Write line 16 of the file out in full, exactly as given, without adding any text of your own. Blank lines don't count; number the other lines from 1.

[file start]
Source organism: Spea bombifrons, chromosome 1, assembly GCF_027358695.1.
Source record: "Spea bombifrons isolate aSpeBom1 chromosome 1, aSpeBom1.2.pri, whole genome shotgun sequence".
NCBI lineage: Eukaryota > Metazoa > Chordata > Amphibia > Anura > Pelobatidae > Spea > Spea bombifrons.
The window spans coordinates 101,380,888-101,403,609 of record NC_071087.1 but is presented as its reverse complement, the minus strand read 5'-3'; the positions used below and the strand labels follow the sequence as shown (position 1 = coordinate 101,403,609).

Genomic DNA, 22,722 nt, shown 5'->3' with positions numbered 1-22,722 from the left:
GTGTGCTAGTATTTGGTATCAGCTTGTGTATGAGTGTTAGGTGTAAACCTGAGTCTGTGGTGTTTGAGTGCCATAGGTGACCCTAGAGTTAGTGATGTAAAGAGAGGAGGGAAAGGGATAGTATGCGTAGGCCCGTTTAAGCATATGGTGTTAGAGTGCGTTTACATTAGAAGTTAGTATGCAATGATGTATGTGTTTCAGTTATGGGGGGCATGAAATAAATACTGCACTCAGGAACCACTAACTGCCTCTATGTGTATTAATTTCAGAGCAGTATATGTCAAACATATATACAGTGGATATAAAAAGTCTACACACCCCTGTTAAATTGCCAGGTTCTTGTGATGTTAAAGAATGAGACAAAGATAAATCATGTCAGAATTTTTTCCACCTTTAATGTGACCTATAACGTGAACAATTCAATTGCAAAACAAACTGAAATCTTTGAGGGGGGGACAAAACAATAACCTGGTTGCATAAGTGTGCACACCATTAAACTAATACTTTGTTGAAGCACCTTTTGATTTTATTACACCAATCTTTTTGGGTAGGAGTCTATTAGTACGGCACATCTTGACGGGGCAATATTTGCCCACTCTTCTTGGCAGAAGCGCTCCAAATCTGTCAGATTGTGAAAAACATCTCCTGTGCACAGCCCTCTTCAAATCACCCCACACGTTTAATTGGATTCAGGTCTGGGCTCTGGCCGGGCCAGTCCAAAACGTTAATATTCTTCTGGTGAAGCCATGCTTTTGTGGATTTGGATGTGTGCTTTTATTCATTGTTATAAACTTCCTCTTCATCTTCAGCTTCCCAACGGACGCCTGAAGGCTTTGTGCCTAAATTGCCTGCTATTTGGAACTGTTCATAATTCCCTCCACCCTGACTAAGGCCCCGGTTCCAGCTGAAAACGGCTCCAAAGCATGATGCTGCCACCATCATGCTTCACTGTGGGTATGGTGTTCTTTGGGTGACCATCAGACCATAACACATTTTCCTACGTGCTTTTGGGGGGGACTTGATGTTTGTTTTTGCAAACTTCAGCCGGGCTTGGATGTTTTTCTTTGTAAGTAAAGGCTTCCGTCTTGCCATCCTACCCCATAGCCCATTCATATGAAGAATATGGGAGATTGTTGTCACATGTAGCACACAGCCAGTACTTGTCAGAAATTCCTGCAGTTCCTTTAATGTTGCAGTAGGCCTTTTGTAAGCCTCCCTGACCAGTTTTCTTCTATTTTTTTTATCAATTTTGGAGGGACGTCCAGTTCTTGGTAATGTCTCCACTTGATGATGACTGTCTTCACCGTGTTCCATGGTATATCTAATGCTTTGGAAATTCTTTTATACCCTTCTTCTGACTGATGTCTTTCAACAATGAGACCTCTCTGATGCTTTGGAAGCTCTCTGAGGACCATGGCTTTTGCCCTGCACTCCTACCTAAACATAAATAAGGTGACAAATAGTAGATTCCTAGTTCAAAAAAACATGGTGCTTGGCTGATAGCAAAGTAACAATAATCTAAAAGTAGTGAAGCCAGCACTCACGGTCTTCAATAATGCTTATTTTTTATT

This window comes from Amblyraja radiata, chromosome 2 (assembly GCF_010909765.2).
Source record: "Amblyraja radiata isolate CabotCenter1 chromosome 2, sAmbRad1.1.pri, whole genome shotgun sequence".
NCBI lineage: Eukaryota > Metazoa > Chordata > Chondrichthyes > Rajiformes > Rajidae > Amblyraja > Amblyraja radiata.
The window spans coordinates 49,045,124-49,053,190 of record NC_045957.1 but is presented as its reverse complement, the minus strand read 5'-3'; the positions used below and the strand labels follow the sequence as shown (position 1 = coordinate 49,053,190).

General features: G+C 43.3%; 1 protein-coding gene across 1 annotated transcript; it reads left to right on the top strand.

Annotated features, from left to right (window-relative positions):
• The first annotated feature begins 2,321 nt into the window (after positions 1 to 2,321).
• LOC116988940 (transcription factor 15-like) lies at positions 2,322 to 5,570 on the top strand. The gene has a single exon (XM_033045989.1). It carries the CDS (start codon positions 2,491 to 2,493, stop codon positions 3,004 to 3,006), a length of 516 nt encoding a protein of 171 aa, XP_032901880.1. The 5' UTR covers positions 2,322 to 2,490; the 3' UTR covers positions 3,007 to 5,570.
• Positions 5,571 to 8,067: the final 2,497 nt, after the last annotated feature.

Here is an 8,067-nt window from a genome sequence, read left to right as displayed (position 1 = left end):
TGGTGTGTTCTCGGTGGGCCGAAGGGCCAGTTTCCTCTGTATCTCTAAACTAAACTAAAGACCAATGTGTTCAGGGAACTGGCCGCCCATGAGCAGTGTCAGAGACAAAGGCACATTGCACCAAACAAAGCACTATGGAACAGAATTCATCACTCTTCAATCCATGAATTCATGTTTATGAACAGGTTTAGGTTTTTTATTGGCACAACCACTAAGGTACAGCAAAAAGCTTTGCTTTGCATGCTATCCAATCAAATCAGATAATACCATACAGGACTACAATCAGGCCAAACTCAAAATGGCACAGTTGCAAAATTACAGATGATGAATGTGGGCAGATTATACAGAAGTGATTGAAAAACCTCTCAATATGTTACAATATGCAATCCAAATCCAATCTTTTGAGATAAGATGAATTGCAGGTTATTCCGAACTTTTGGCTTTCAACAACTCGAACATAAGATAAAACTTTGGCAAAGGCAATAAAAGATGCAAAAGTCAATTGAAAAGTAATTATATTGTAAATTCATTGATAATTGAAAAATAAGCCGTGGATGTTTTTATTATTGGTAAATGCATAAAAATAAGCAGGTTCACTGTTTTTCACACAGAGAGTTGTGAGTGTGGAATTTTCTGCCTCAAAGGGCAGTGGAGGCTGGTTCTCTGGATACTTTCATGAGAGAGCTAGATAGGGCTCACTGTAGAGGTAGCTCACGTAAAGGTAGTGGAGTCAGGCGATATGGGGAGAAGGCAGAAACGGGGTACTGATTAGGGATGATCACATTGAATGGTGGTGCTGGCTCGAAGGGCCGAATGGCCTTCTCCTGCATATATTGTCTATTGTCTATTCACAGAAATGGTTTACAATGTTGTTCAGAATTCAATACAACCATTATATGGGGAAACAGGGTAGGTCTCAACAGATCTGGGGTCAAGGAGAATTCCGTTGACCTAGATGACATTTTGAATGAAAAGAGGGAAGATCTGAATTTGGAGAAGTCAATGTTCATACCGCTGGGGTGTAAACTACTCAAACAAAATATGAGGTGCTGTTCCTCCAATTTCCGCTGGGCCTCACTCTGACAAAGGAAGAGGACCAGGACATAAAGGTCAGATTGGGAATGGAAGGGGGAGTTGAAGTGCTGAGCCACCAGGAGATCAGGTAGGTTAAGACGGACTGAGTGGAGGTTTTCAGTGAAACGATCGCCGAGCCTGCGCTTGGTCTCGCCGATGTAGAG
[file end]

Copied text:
Here is an 8,067-nt window from a genome sequence, read left to right as displayed (position 1 = left end):